The nationwide search for Mack Brown’s successor that no one knew was going on finally came to an end Tuesday afternoon.
Texas found him down the hall.
It was a good place to look.
In truth, it was more a county-wide search or really a room-to-room search when athletic director DeLoss Dodds found defensive coordinator Will Muschamp just four doors down from Brown at Moncrief-Neuhaus Complex and named him the Longhorns’ head coach-designate less than 11 months after his arrival in town.
Call him what you Will. And you can certainly call him rich because his salary has been more than doubled to $900,000. The best defensive coordinator in college football will have other labels as well.
Head coach-in-waiting. Mack the Next. The Limbo Coach.
Texas may not win the national championship this season, but it says here that Texas just put itself in position to contend for one for years to come. Muschamp‘s that good and was that much in demand.
All he needs is a little polish around the edges. He has the coaching acumen as one of the best game-day adjusters I’ve seen. He has a feel for the game’s flow and connects with the players like few others who have been at this school in some time. He’s the real deal.
By staying at Texas, the 37-year-old Muschamp turned away Washington, Tennessee and Clemson.
Muschamp is so desirable that Dallas Cowboys offensive coordinator Jason Garrett once confided to a staffer that he was so impressed with Muschamp during their time with the Miami Dolphins that he’d want to hire him on his NFL staff if Garrett got a head coaching job.
No one has a clue if Muschamp will be as good as Mack or better. We just don’t. We don’t even know if he likes the hitch pass.
There are no sure things in this business. Right, Michigan?
In fact, the Wolverines mess was one of the catalysts that stirred Texas to action and pushed it down this historic course. There wasn’t a hotter commodity in the nation than Rich Rodriguez a year ago, but he gets hired at Michigan amid some nasty fighting with his old school, West Virginia, and then the Wolverines’ longest consecutive bowl string in college football is broken. Texas didn’t want that.
Give Texas credit for seeing what it had in front of its face and locking him up when it had the chance even though the school has never done this before. Brown, 57, has eight years remaining on his 10-year contract after this season, but don’t bet on him staying as football coach all eight.
Two or three more years are much more likely although it figures to be harder for Mack to walk away than probably even he envisions even if he did say, “I’m not going to be Bobby Bowden or coach (Joe) Paterno.”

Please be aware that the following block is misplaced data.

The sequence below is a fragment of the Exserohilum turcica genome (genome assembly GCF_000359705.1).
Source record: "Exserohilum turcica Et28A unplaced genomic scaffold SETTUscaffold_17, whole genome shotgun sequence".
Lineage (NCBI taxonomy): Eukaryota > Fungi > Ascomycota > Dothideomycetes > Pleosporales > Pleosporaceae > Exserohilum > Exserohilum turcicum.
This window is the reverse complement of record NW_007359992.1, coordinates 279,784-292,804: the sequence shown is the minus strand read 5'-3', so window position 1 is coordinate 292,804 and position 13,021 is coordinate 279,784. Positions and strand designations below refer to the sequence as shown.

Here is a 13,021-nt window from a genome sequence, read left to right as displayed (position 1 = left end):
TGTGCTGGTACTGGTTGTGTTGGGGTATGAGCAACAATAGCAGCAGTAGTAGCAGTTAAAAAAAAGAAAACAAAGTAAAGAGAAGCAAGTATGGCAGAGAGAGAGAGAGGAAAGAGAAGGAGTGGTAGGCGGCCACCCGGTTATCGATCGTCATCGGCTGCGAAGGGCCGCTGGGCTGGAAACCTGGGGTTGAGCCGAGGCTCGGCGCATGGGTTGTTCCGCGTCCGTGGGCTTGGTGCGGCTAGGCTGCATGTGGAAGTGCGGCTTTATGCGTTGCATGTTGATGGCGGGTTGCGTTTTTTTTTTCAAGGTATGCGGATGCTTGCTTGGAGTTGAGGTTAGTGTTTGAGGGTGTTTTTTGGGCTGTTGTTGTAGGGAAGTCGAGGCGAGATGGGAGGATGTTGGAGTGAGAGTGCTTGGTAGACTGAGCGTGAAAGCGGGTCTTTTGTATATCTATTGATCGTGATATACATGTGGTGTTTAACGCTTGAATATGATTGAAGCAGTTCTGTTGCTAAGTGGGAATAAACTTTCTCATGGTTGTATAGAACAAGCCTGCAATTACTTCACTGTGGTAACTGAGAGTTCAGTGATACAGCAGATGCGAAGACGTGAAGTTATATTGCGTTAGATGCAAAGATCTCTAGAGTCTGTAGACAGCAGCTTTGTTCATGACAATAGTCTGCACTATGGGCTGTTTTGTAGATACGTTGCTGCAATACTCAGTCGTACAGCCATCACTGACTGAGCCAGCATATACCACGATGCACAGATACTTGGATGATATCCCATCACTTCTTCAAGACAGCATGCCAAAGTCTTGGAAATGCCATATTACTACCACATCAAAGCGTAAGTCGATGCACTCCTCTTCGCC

Texas is on the cutting edge of this brave, new world of hiring successors not only while the predecessor’s chair is still warm, but he’s in it.
The move does not come without risk. But all gambles do.
If Mack stays too long, does Muschamp get itchy? Or stale? Or do the fans clamor for a change if Mack doesn’t win 10 games some season and isn’t ready to step down?
Word is that head coach-designate Jimbo Fisher is champing at the bit to replace Bobby Bowden at Florida State. But FSU started this trend, one that Purdue, Kentucky and the Seattle Seahawks have both co-opted with head coaches in residence.
More such moves are likely.
If Mack had announced his retirement at the end of this season, what options would Dodds have had? Georgia’s Mark Richt. No guarantees there after the season his preseason No. 1 Bulldogs have had. Boise State’s hot Chris Petersen. Maybe too young to handle this pressure cauldron. Butch Davis. Frosty personality.
So who if not Muschamp?
No, Major Applewhite is just too young at 30. Muschamp‘s more proven. But the Major would make a great offensive coordinator if Greg Davis stepped down at the same time at Mack. But who knows if Davis would be ready? He’s a coaching lifer.
Muschamp‘s ascension conveys to fans and recruit s that Texas values what it has now as one of the elite programs in the country and wants to maintain. This smart, bold move should bring coaching stability, sustained recruiting and possibly expanded recruiting into the Southeast and a continued framework for success. Who’d have thought Dodds would be a bigger maverick than McCain?
No one knows if it will be a seamless transition, but it’s the smart way to go. Muschamp gets on-the-job training. He was even asked if he knew Mack didn’t have all this gray hair when he arrived from North Carolina 11 years ago.
“I’ve seen the pictures, ” Muschamp cracked.
Good, because Muschamp knows what he’s getting into, just as Texas knows what it’s got.